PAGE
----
Tom Anderson, age 74, was admitted to the telemetry unit yesterday with new onset of chest pain. Melanie, his nurse, notes that his troponin test came back negative, and a stress test is planned for later today. A former smoker, Mr. Anderson has a history of hypertension and no known allergies. His home medications include lisinopril 20 mg and hydrochlorothiazide 12.5 mg. Daily aspirin was added to his regimen in the hospital yesterday.
A few hours into Melanie’s shift, Mr. Anderson pushes the call light. When Melanie enters his room, he tells her he is short of breath and feels like he has a lump in his throat.
History and assessment hints
On assessment, Melanie finds Mr. Anderson anxious and dyspneic, with swelling of the left side of his face and lips. She quickly obtains his vital signs: respiratory rate 38 breaths/minute, heart rate 140 beats/minute, blood pressure 100/60 mm Hg, and oxygen saturation (O2 sat) 90%. He seems to have trouble speaking as he tells Melanie his tongue feels swollen.
When Melanie assesses his lung sounds, she hears stridor but finds his lungs are clear. When she examines his tongue, she sees edema on the left side. Realizing he might be having an allergic reaction, she immediately calls the rapid response team (RRT).
On the scene
By the time the RRT team arrives, Mr. Anderson has become even more short of breath, and his blood pressure has dropped to 90/50 mm Hg. The team administers 100% oxygen by nonrebreather mask and starts infusing 0.9% normal saline solution.
The physician orders epinephrine 1:1000 at 0.3 mL intramuscularly (to reverse systemic hypotension, vascular permeability, and bronchospasm), along with methylprednisolone 125 mg I.V. and ranitidine 50 mg I.V. (to block the effects of histamine and other inflammatory mediators). Shortly after receiving epinephrine, Mr. Anderson begins to breathe more easily and his blood pressure rises to 112/60 mm Hg.
After reviewing Mr. Anderson’s medication list, clinicians suspect his difficulty speaking, swollen tongue, and stridor resulted from angioedema caused by lisinopril, an angiotensin-converting enzyme inhibitor (ACEI). ACEIs block activity that stimulates transformation of angiotensin I to angiotensin II, leading to an increase in bradykinin, which in turn lowers blood pressure and increases capillary permeability.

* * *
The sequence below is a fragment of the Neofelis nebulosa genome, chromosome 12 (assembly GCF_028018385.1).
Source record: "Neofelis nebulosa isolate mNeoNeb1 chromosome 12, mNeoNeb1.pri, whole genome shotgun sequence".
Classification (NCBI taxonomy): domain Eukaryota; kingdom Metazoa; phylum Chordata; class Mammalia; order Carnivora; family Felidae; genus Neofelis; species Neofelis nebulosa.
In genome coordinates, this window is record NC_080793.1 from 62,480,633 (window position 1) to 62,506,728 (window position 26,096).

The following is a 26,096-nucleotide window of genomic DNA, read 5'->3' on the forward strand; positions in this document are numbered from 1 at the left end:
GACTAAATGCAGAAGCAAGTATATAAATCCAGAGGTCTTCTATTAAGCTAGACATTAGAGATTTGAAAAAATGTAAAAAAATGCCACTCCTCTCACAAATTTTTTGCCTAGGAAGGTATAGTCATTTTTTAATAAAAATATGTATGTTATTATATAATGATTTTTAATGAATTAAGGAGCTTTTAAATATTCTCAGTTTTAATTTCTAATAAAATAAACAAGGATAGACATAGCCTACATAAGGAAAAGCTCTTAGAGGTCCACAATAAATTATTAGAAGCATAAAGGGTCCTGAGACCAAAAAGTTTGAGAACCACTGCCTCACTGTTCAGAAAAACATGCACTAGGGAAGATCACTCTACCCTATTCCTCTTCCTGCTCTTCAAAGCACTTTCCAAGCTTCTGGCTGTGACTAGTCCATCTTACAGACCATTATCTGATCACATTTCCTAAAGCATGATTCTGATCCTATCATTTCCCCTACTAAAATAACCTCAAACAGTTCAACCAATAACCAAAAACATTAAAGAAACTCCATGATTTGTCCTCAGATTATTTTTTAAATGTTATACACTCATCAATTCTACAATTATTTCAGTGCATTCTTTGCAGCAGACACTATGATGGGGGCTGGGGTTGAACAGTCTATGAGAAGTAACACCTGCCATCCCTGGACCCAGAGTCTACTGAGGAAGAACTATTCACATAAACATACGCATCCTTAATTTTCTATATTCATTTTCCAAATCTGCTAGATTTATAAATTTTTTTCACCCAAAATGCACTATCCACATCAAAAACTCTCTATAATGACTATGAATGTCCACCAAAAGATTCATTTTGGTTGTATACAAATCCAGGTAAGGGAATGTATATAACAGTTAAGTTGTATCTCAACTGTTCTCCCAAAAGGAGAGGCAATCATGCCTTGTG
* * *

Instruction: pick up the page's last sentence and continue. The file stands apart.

Once his blood pressure and breathing stabilize, Mr. Anderson is transferred to the intensive care unit for closer observation. He continues to receive ranitidine 50 mg I.V. every 8 hours and methylprednisolone (lowered to 60 mg) I.V. every 6 hours, along with diphenhydramine 25 mg I.V. every 6 hours. His vital signs remain stable, and no other signs or symptoms occur.
Education and follow-up
Marked by localized nonpruritic, nonpitting edema of the skin and subcutaneous tissues, angioedema stems from rapid plasma extravasation from the capillaries caused by high bradykinin levels. Angioedema related to ACEI therapy usually arises shortly after drug initiation, but it can occur at any time during drug therapy.
Signs and symptoms include transient swelling of the skin and mucous membranes, typically affecting the face, lips, tongue, oropharynx, and upper respiratory tract. Life-threatening upper-airway edema also may occur. Recognizing mild symptoms early is crucial, because rapid progression can lead to a severe and possibly irreversible outcome.
Angioedema is more common in African-Americans, Asians, females, people older than age 65, smokers, and persons with C1 esterase inhibitor deficiency or a history of asthma or urticaria. Adding another drug known to cause angioedema to an ACEI can increase angioedema risk.
The physician discontinues Mr. Anderson’s ACEI therapy and instructs him to avoid ACEIs for the rest of his life. On the patient’s discharge, Melanie documents his angioedema history in his permanent medical record and urges him to purchase a medical alert bracelet to identify his allergies.
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Cindy Ruiz is a clinical nurse specialist in critical care at Northwest Community Hospital in Arlington Heights, Illinois.